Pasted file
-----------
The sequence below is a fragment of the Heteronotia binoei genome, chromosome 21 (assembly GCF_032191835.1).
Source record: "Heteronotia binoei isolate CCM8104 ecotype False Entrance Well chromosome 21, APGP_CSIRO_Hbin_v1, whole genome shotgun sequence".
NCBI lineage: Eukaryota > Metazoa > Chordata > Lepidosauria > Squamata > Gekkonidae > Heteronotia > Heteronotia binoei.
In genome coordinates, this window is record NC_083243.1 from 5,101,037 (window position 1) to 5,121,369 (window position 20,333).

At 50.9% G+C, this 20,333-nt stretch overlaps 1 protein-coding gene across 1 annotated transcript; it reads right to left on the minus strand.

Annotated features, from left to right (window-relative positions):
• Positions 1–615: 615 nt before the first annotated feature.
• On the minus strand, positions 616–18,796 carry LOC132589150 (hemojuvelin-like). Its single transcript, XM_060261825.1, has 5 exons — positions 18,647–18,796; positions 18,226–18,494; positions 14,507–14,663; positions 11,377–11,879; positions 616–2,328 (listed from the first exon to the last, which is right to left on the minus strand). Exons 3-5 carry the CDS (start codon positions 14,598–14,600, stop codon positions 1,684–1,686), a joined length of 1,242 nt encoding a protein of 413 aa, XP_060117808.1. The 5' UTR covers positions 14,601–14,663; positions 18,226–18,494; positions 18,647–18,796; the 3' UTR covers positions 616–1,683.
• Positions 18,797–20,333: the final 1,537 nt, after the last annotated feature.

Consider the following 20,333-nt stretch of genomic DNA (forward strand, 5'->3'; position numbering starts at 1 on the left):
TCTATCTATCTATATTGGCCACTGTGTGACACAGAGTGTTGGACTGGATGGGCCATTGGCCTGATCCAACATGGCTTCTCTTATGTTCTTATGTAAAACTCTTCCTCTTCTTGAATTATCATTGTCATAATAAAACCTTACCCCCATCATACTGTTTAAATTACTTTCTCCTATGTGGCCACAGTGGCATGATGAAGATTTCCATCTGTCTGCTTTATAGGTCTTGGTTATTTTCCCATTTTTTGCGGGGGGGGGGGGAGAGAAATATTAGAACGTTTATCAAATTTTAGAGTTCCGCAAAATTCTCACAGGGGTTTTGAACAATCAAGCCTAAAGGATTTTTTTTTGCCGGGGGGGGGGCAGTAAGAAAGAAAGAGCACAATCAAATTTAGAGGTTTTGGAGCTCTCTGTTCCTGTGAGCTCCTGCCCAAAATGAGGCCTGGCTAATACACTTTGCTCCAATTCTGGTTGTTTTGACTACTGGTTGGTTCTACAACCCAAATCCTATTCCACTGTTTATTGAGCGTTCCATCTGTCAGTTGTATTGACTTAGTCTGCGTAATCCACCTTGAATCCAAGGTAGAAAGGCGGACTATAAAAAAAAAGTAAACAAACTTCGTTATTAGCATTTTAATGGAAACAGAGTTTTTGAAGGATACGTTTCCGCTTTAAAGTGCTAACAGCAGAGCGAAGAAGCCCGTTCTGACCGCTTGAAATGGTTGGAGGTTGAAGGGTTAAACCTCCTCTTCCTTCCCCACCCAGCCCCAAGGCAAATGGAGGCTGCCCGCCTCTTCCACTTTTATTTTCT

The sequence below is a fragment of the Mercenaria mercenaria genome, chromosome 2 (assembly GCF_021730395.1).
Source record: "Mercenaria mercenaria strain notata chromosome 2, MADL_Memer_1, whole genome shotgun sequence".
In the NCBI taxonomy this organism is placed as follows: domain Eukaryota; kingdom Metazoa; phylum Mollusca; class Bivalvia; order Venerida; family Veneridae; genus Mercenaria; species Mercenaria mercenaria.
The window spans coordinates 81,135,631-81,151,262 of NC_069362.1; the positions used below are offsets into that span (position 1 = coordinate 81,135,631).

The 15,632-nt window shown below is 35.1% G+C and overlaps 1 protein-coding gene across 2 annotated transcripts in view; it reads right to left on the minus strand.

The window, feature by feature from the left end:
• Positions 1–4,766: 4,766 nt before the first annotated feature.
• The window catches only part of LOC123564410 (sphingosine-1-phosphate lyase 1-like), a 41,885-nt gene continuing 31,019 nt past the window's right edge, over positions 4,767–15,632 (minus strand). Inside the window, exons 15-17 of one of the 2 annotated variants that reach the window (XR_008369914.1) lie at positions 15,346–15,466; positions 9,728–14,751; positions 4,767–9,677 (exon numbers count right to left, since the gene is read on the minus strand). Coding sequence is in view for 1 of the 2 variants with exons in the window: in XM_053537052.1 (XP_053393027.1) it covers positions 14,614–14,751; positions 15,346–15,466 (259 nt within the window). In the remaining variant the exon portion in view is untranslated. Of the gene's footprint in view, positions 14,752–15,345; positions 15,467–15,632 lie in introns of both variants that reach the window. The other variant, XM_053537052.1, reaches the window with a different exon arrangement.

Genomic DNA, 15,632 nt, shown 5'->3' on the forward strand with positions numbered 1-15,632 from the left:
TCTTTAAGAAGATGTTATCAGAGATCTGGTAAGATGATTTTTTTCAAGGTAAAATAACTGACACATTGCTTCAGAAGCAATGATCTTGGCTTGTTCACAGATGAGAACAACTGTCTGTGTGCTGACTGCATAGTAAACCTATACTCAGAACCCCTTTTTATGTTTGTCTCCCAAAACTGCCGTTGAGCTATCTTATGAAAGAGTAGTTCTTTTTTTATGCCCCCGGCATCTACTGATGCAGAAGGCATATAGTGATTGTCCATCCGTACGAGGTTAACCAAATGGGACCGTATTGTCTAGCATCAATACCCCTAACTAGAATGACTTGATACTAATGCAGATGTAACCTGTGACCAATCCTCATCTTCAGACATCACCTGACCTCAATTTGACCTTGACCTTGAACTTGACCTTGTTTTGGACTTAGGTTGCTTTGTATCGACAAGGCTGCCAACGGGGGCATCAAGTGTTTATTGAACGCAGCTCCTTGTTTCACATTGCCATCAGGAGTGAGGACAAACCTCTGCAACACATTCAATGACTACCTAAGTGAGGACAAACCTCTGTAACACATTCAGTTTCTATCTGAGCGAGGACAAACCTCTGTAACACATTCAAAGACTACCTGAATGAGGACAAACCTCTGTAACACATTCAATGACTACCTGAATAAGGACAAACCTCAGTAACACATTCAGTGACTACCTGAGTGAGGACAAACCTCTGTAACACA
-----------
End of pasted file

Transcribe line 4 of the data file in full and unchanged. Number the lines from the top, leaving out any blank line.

In genome coordinates, this window is record NC_083243.1 from 5,101,037 (window position 1) to 5,121,369 (window position 20,333).